Ok, so I’m 46 years old and when I was young we had rotary telephones, vinyl records, rode on the backs of dinosaurs, etc. Therefore I wasn’t born knowing that we only put one space–not two–between the end of one sentence and the beginning of another. In fact, I will admit that, like most people of my . . . er . . . vintage, I was suspicious when I started to hearing or reading, I can’t remember which, that I was doing it all wrong.
It turns out that the single space rule is older than I am. According to the oracle (i.e., Wikipedia), the last known official US government document to specifically prescribe double spaces after concluding punctuation was a 1959 government style guide.
Lest you doubt or hate, the 2000 and 2008 editions of the Government Printing Office’s (GPO) Style Manual are unequivocal in their guidance regarding this convention: “A single justified word space will be used between sentences. This applies to all types of composition.” Modern Language Formatting Style (MLA) General Guidelines state: “Leave only one space after periods or other punctuation marks (unless otherwise instructed by your instructor).” There’s apparently also something called the Associated Press Style Book which is equally clear on the subject. And the Chicago Manual of Style. And Typography For Lawyers.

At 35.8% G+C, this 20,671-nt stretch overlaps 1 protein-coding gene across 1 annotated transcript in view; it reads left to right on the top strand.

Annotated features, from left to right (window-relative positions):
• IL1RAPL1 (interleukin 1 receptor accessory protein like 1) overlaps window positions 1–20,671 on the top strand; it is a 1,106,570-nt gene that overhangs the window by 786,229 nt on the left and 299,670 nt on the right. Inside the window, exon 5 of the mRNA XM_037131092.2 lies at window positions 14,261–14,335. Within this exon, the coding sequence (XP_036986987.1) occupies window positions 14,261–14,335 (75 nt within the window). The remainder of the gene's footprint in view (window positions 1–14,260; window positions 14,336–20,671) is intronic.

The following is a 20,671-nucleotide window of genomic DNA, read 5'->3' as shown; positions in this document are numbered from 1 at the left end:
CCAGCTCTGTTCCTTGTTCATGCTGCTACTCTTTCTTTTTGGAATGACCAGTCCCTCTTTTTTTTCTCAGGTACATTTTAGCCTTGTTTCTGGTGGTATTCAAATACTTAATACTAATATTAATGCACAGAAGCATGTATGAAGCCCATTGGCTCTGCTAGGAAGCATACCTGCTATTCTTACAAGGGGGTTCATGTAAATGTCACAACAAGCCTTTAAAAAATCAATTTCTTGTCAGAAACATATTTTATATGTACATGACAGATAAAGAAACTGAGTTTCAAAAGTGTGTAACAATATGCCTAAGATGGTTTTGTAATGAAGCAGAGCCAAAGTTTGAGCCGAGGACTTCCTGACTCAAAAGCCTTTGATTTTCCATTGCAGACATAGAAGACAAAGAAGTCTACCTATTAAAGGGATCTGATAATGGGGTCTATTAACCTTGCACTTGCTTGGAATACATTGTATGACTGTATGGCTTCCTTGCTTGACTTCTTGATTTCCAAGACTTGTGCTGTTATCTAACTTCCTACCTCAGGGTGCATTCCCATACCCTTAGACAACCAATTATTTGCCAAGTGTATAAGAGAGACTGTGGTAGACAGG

I’ll admit I’m struggling to overcome the sheer habit of double-spacing. I had to go back and fix several sentences in this post.
-Thanks to Dmitriy Kopelevich for setting me straight and providing the background materials.